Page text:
Every society has sought to honor and protect the unique relationship of marriage because it offers great benefits to society and is actually more important than either church or government. So the question now is: what benefits does society get from the union of two men or two women? None. Society has no reason to give this relationship any special status at all much less make it legally equal to the relationship of a man and woman.
What about “marriage equality”? There is no such thing. The union of two men or two women can never be equal to the union of a man and woman. Their relative contribution to society show that gay marriage is not equal to traditional marriage.
Can “gay marriage” rightfully be called marriage at all? I would contend that it does not. As Chief Justice Roberts told a lawyer who was arguing for gay marriage, you can say that the bond between two of the same gender is marriage, but that is to change the meaning of the word ‘marriage’. He said that if he told his son to go make friends with that boy over there, he might do it but the meaning of the word ‘friend’ has changed.
We live in a society that accepts just about any sort of living arrangement in whatever the relationships among those living there might be. Those relationships are sometimes sexual, but often they are not. People are legally free to do what they want and most people will leave them alone whether or not they approve. Gays are free to do this, but some of them want more than that. They want the government and the church to put their stamp of approval on this relationship. They want to be “equal” with heterosexual and their relationships. But it is not equal.
Notice that I have not even touched on what the Bible says about marriage. I will do so now:
3. What does the Bible say about marriage?
It is very basic and simple. It is the lifelong joining of a man and woman in a covenant relationship. “God created man in His own image; in the image of God He created him; male and female He created them. Then God blessed them, and God said to them, “Be fruitful and multiply.” … Therefore a man shall leave his father and mother and be joined to his wife, and they shall become one flesh.” (Genesis 1:26-27;2:24) It seems that the Bible confirms universal human experience, or vice-versa.
What about polygamy - didn’t they practice that in the Old Testament? Yes, but when the matter of easy divorce came up, Jesus said that some things God allowed because of the hardness of men’s hearts. He then told them to go back to the verse quoted here from Genesis as the truth about marriage. It is not just joining together, it is multiplying as well. There was no polygamy in the beginning. In the Bible, marriage is only the union of a man and a woman. For that reason alone the church should not approve so-called ‘gay marriage’.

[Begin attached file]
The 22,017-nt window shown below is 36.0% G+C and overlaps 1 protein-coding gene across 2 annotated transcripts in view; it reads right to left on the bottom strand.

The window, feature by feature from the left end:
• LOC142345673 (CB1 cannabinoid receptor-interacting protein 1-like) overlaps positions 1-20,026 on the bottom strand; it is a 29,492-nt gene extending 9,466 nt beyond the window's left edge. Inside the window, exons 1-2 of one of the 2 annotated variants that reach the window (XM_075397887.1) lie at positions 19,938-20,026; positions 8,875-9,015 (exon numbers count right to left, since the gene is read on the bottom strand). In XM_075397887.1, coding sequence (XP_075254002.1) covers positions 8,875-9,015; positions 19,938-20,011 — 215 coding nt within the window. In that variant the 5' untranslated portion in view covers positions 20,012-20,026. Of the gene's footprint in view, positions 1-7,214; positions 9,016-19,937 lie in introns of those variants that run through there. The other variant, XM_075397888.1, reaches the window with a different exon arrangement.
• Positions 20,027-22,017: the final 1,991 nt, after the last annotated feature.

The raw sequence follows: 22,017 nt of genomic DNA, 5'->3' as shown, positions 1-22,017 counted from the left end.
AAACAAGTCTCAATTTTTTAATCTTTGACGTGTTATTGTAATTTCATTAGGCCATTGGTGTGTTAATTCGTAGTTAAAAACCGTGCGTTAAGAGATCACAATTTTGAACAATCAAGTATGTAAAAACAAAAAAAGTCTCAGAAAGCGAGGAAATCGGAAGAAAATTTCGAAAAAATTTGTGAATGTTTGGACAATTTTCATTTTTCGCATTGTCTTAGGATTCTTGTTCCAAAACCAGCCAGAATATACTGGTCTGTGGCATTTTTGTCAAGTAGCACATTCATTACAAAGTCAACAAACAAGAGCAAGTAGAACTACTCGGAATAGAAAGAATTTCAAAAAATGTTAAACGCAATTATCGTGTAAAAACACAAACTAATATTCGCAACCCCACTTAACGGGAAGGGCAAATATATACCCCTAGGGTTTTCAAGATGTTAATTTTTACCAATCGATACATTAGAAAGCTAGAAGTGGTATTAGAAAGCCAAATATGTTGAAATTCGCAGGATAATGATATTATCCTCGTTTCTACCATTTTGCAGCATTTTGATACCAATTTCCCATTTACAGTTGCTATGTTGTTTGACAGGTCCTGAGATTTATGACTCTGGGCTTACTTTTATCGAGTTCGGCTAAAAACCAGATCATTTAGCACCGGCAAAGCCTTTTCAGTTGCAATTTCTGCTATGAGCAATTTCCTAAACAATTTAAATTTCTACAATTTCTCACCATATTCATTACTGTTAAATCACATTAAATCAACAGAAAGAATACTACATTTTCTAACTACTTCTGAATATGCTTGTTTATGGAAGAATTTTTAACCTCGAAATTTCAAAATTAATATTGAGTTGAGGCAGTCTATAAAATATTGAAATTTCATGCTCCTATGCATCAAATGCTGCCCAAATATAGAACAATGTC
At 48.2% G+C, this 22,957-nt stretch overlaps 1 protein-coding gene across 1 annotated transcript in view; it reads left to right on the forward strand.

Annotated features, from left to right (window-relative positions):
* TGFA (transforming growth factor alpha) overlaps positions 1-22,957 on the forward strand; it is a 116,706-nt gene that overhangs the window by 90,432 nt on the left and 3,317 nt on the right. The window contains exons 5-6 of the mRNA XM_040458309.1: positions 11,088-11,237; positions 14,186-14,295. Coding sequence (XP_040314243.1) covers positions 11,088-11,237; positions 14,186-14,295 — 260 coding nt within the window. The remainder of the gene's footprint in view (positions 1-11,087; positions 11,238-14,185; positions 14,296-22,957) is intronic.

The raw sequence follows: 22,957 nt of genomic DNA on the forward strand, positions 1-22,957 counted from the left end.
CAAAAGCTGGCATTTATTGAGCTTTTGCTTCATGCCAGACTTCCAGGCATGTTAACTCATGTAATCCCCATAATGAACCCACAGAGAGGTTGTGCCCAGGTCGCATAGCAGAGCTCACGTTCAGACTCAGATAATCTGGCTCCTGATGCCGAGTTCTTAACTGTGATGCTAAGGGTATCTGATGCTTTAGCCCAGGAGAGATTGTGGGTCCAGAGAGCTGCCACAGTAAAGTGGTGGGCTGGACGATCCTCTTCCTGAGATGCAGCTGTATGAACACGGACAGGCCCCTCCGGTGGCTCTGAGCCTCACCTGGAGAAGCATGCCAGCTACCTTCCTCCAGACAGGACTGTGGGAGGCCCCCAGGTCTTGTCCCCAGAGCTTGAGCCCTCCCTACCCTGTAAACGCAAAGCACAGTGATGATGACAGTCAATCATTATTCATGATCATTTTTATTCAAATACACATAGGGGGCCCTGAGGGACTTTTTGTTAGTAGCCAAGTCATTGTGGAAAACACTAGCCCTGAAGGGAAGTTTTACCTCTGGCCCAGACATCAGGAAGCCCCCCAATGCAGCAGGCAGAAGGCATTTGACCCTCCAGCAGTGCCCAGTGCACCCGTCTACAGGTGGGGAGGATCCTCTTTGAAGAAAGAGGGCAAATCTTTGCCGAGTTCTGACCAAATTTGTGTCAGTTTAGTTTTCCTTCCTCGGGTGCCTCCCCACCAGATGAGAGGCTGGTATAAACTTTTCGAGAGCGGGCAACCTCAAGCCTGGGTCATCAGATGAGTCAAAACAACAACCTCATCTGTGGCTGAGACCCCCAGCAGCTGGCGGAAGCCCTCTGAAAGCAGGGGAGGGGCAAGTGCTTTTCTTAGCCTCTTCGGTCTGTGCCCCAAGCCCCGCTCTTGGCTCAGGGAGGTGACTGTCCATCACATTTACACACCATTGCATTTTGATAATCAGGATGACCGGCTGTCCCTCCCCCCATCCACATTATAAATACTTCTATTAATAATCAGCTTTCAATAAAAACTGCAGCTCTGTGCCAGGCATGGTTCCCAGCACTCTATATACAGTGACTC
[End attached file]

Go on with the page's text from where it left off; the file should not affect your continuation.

4. What are the arguments for gay marriage?
One of the arguments made is why not? What harm does a gay marriage do to others? Well, perhaps none. The point is not whether your relationship does any harm to anyone, but whether or not your relationship deserves the special status of marriage. I think I clearly have shown that traditional marriage offers huge benefits to society without anything comparable coming from gay marriage.
Another argument is the “equality” argument. We like equality, but I have shown that they are not equal except that someone might be personally fulfilled. Personal fulfillment is not the purpose or goal of marriage though it might be the motive of those who marry. The purpose of marriage is the sustaining and propagating of the community. Also, the assertion is made that we heterosexuals can marry whomever we like, but that homosexuals cannot. That is not exactly true. We are all under the same rules/laws and we cannot always “marry anyone we want”. Some relationships are illegal – incestuous, underage, polygamist – and the one I want may not want me. We do not always get what we want. Furthermore, God has not ordained “gay marriage”.
A third argument is made when it is pointed out that no society has ever had gay marriage so why should we suddenly put the label of marriage on a homosexual relationship. This argument has two parts. First the assertion is made that traditional societies (non-Western especially) have condemned homosexuality but that now we are more enlightened. The response is that some societies, like the ancient Greeks, celebrated as well as condoned homosexual relationships. But it never occurred to the Greeks, or anyone else, to call these relationships “marriage”. That leads us to the second part of this argument: in ancient times people did not have the kinds of “good” gay relationships that we have today. I would like to know what evidence they have for this assertion. The idea that ancient people were not as enlightened or as virtuous as we are is nothing but pride and ignorance as far as I am concerned. They were perfectly capable, and no doubt had, any kind of good, or bad, relationship that we have today.
5. What does the Bible say about gay sex?